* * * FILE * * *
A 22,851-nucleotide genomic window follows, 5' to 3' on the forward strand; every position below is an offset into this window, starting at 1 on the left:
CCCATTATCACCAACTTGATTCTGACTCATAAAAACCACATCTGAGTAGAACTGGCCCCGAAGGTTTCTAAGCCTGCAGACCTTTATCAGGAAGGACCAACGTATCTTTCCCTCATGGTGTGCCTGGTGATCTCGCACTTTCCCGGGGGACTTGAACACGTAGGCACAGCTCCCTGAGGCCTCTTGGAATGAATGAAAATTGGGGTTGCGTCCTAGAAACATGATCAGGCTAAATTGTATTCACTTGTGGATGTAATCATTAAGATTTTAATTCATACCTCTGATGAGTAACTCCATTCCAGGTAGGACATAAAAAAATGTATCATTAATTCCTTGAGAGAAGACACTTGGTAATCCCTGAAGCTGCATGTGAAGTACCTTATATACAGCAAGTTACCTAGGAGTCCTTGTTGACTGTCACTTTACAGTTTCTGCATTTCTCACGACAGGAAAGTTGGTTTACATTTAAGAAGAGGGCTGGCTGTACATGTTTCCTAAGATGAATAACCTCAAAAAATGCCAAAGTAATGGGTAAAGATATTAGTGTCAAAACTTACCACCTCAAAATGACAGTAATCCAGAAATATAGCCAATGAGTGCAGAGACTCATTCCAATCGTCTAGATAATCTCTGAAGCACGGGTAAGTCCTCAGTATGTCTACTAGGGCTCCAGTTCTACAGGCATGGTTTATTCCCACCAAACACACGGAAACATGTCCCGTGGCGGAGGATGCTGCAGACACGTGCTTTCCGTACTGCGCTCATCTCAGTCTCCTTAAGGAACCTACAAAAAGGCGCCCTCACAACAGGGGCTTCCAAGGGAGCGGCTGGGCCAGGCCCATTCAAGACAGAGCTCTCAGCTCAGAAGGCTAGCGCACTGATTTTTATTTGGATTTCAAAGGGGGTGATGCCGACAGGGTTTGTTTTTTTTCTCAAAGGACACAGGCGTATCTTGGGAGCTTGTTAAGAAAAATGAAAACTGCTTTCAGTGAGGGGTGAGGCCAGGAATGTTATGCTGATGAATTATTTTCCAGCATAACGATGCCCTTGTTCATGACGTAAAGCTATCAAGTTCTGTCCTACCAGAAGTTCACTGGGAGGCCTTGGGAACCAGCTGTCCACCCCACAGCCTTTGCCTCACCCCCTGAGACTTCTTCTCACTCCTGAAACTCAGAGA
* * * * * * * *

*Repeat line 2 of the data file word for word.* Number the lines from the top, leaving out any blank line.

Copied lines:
CCCATTATCACCAACTTGATTCTGACTCATAAAAACCACATCTGAGTAGAACTGGCCCCGAAGGTTTCTAAGCCTGCAGACCTTTATCAGGAAGGACCAACGTATCTTTCCCTCATGGTGTGCCTGGTGATCTCGCACTTTCCCGGGGGACTTGAACACGTAGGCACAGCTCCCTGAGGCCTCTTGGAATGAATGAAAATTGGGGTTGCGTCCTAGAAACATGATCAGGCTAAATTGTATTCACTTGTGGATGTAATCATTAAGATTTTAATTCATACCTCTGATGAGTAACTCCATTCCAGGTAGGACATAAAAAAATGTATCATTAATTCCTTGAGAGAAGACACTTGGTAATCCCTGAAGCTGCATGTGAAGTACCTTATATACAGCAAGTTACCTAGGAGTCCTTGTTGACTGTCACTTTACAGTTTCTGCATTTCTCACGACAGGAAAGTTGGTTTACATTTAAGAAGAGGGCTGGCTGTACATGTTTCCTAAGATGAATAACCTCAAAAAATGCCAAAGTAATGGGTAAAGATATTAGTGTCAAAACTTACCACCTCAAAATGACAGTAATCCAGAAATATAGCCAATGAGTGCAGAGACTCATTCCAATCGTCTAGATAATCTCTGAAGCACGGGTAAGTCCTCAGTATGTCTACTAGGGCTCCAGTTCTACAGGCATGGTTTATTCCCACCAAACACACGGAAACATGTCCCGTGGCGGAGGATGCTGCAGACACGTGCTTTCCGTACTGCGCTCATCTCAGTCTCCTTAAGGAACCTACAAAAAGGCGCCCTCACAACAGGGGCTTCCAAGGGAGCGGCTGGGCCAGGCCCATTCAAGACAGAGCTCTCAGCTCAGAAGGCTAGCGCACTGATTTTTATTTGGATTTCAAAGGGGGTGATGCCGACAGGGTTTGTTTTTTTTCTCAAAGGACACAGGCGTATCTTGGGAGCTTGTTAAGAAAAATGAAAACTGCTTTCAGTGAGGGGTGAGGCCAGGAATGTTATGCTGATGAATTATTTTCCAGCATAACGATGCCCTTGTTCATGACGTAAAGCTATCAAGTTCTGTCCTACCAGAAGTTCACTGGGAGGCCTTGGGAACCAGCTGTCCACCCCACAGCCTTTGCCTCACCCCCTGAGACTTCTTCTCACTCCTGAAACTCAGAGA